Demonstrating safety in educational science labs


Schools are taking extra precautions to keep science demonstrations safe.


We all remember chemistry class in high school and the fun of seeing our teacher perform that cool experiment. The lure of the wow factor of performing chemical demonstrations to teach the interactions between different elements and chemicals has been a steady part of science education for years.

Across the country, several high-profile incidents of students being burned and injured in lab fires brought a heightened awareness to safety.

Stories are numerous, but in 2014, three incidents caused the U.S. Chemical Safety Board (CSB) to issue a safety bulletin, “Key Lessons for Preventing Incidents from Flammable Chemicals in Educational Demonstrations,” to provide the public with key precautions.

One example involved 13 people, most of whom were children at Discovery Museum in Nevada. Authorities and museum officials said a mixture of methyl alcohol and boric acid – components of a routine exhibition conducted daily that creates a whirling “fire tornado” effect – exploded in a flash fire, burning viewers on their hands, arms and faces. That was not the first such incident. In 2006, three students were injured when methanol exploded during a high school chemistry class demonstration, prompting the CSB to produce a video, “After the Rainbow,” focusing on one of the students who had burns on over 40 percent of her body and spent more than two months in the hospital.

Due to this heightened awareness, a task group prepared requirements for the 2015 edition of NFPA 45, Standard on Fire Protection for Laboratories Using Chemicals; this standard continues to be updated. This task group focused specifically on adding protection for students in laboratories where demonstrations were being performed. Some key NFPA 45 requirements mirrored in the CSB safety bulletin include:

  • Teachers are required to perform a hazard risk assessment prior to performing each demonstration. They should identify key hazards, decide how to minimize the risk, use needed personal protective equipment and safety items and explain emergency procedures. This process should also include training for other teachers as well as the students.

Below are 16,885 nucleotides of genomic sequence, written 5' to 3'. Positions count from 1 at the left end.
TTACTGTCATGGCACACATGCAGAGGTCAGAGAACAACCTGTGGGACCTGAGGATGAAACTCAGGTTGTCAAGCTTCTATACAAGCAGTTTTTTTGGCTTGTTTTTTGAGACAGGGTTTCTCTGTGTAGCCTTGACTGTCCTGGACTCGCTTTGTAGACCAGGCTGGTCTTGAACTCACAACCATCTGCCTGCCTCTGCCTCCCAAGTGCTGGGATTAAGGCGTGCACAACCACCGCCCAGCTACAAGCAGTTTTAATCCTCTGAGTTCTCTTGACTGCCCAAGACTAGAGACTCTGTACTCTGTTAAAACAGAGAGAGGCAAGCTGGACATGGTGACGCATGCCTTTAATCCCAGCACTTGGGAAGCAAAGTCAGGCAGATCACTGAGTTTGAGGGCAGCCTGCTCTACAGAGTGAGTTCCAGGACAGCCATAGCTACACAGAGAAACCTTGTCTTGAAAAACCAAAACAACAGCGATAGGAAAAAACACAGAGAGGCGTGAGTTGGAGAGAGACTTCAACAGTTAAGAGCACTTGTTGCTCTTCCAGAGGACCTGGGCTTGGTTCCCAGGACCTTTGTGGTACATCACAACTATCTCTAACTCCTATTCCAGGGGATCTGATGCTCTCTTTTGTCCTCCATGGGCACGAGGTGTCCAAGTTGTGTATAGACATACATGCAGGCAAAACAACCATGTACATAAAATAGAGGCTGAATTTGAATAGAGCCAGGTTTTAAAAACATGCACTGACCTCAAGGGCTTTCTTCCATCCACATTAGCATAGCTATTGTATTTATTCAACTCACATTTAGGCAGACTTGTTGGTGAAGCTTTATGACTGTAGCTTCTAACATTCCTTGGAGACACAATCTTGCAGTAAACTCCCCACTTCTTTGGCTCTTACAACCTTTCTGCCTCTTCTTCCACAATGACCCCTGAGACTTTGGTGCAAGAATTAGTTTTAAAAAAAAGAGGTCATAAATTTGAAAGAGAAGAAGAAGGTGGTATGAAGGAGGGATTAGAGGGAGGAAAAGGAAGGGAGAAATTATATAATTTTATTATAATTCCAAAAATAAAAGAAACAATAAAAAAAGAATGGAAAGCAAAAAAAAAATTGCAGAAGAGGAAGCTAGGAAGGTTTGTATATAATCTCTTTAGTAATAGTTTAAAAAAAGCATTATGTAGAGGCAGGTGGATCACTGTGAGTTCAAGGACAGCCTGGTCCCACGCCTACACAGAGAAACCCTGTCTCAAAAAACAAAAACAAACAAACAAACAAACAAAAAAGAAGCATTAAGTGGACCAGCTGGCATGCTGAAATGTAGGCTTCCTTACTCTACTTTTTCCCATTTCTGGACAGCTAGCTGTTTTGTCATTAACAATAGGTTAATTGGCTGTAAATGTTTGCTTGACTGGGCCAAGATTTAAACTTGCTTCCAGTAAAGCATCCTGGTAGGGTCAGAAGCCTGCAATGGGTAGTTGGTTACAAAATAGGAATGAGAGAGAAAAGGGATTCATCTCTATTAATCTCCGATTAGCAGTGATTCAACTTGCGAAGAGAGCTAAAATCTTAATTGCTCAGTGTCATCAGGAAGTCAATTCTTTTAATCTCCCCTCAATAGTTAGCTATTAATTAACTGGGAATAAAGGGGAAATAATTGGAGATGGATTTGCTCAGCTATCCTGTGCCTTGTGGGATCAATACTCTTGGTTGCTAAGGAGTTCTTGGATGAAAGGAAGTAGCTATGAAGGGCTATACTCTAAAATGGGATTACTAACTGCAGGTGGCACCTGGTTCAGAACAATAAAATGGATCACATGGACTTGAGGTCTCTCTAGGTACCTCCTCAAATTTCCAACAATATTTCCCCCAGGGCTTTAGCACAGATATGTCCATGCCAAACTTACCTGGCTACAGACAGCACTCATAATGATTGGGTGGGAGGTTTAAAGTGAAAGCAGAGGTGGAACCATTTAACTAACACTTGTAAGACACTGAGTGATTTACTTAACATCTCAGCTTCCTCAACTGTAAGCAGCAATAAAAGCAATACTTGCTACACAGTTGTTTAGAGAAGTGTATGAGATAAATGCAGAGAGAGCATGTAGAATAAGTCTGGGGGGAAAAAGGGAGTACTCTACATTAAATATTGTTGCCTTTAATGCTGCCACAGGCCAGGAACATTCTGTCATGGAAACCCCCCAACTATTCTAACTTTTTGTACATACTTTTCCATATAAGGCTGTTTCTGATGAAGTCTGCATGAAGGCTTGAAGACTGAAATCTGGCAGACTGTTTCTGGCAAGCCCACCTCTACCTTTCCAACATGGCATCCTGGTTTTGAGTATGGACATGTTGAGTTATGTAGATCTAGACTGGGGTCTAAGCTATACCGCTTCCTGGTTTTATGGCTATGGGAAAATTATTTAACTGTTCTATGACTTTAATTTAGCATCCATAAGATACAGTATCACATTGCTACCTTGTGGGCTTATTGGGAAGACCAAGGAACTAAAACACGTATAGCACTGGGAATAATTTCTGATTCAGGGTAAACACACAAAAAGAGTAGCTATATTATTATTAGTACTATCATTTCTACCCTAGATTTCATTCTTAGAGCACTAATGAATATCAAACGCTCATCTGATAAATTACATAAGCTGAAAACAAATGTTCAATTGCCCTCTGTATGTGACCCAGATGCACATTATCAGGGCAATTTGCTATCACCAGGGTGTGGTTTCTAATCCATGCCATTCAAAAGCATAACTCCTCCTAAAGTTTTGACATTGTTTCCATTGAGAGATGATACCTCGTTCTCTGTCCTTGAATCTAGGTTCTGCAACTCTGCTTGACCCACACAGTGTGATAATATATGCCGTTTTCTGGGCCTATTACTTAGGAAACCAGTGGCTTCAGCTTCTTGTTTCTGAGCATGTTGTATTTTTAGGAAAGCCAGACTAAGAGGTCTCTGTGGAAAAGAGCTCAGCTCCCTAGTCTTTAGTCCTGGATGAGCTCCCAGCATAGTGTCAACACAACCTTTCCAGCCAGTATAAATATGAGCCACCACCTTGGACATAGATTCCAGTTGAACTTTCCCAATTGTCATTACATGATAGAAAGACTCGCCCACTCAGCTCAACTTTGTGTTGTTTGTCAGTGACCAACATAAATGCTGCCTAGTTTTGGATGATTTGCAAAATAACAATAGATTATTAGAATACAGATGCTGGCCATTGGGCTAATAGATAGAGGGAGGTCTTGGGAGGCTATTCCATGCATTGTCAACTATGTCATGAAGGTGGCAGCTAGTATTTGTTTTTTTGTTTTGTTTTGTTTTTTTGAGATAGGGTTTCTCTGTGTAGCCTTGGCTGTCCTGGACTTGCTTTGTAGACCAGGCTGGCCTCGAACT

• Bulk quantities and containers of liquids should not be used during demonstrations and should be stored outside of the classroom. Chemicals used during the demonstration should be in sealed containers only with the pre-measured amount needed for that demonstration.
  • Demonstrations that involve open flames, fire or the use of flammable or reactive chemicals must be performed with a barrier between the demonstration and the children or with adequate separation of at least 10 feet. If the demonstration will produce fumes, either a chemical fume hood or other type of ventilation must be used.
  • Exits must not be blocked by the demonstration. This allows for quick and efficient exit in the event of an accident.

While many school districts operate on strict budgets, many resources are available to ensure safety, including organizations that provide low-cost training materials and safety programs for school science departments.

Cincinnati policyholders can contact your local independent agent to request services from Cincinnati’s Loss Control department. Safety specialists can help you implement controls to protect students from injury.

This loss control information is advisory only. The author assumes no responsibility for management or control of loss control activities. Not all exposures are identified in this article.

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